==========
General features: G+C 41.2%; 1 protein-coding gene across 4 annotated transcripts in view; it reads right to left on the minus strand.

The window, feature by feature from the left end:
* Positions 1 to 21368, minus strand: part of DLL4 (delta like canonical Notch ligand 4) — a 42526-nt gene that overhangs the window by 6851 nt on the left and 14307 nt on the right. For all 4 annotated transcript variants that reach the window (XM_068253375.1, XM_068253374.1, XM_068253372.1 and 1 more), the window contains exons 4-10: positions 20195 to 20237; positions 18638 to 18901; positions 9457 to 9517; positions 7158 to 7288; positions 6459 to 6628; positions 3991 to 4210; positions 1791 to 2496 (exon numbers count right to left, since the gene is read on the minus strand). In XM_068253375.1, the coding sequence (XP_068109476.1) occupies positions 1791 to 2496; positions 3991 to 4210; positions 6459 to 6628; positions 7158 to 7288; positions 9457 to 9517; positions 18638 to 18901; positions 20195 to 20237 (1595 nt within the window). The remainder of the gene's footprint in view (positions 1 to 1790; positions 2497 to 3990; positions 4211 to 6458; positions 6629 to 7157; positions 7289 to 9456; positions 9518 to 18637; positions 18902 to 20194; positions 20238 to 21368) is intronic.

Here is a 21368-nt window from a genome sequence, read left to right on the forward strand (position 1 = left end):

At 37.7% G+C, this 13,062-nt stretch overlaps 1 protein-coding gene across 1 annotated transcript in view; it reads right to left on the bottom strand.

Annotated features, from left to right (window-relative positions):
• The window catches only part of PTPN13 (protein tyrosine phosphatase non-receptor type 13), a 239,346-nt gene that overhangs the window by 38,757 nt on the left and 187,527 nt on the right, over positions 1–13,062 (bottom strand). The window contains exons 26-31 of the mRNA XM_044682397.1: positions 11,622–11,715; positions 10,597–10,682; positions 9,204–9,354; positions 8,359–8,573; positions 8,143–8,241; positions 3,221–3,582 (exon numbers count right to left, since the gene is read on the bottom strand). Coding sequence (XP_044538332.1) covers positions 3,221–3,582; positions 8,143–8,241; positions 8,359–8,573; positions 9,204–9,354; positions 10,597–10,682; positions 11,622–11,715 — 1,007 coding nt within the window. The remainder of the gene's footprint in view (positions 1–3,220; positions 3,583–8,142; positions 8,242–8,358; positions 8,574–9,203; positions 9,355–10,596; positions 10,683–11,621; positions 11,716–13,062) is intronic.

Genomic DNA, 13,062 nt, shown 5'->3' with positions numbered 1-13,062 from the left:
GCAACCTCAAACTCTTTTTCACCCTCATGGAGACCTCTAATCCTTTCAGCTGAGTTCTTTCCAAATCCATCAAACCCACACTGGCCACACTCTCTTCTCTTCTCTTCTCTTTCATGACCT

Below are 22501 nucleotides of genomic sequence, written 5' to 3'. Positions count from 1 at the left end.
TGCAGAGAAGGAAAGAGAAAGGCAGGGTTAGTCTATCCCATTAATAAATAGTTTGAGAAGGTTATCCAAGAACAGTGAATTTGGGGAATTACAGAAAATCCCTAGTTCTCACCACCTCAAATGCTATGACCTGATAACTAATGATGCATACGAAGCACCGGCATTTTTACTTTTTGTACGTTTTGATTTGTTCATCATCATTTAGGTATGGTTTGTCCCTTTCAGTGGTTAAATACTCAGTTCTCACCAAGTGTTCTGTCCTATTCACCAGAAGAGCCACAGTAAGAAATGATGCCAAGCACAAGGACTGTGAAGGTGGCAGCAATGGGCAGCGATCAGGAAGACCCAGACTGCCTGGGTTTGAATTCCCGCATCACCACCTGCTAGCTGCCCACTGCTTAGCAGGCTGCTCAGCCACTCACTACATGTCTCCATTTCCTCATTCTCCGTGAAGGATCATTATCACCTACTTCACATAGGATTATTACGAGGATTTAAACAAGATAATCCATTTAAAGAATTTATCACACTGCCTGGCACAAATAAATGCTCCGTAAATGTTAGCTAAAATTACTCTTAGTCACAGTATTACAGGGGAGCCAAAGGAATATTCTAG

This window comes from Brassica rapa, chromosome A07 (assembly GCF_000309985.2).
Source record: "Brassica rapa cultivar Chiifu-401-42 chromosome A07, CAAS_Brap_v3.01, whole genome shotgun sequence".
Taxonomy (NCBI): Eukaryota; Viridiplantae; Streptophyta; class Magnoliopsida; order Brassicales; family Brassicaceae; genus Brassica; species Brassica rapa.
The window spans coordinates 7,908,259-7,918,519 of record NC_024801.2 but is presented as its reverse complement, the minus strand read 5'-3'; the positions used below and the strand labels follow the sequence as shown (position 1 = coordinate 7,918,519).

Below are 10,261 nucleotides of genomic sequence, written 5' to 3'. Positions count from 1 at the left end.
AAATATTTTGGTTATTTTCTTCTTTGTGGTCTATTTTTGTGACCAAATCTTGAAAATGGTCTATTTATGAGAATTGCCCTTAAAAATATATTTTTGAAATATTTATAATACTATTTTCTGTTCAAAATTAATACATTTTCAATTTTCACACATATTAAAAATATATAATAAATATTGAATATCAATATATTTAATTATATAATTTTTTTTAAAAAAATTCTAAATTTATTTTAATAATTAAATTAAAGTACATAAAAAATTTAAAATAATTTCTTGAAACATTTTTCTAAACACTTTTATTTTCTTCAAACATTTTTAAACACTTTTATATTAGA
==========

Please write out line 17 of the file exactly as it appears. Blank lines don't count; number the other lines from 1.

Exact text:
AAATATTTTGGTTATTTTCTTCTTTGTGGTCTATTTTTGTGACCAAATCTTGAAAATGGTCTATTTATGAGAATTGCCCTTAAAAATATATTTTTGAAATATTTATAATACTATTTTCTGTTCAAAATTAATACATTTTCAATTTTCACACATATTAAAAATATATAATAAATATTGAATATCAATATATTTAATTATATAATTTTTTTTAAAAAAATTCTAAATTTATTTTAATAATTAAATTAAAGTACATAAAAAATTTAAAATAATTTCTTGAAACATTTTTCTAAACACTTTTATTTTCTTCAAACATTTTTAAACACTTTTATATTAGA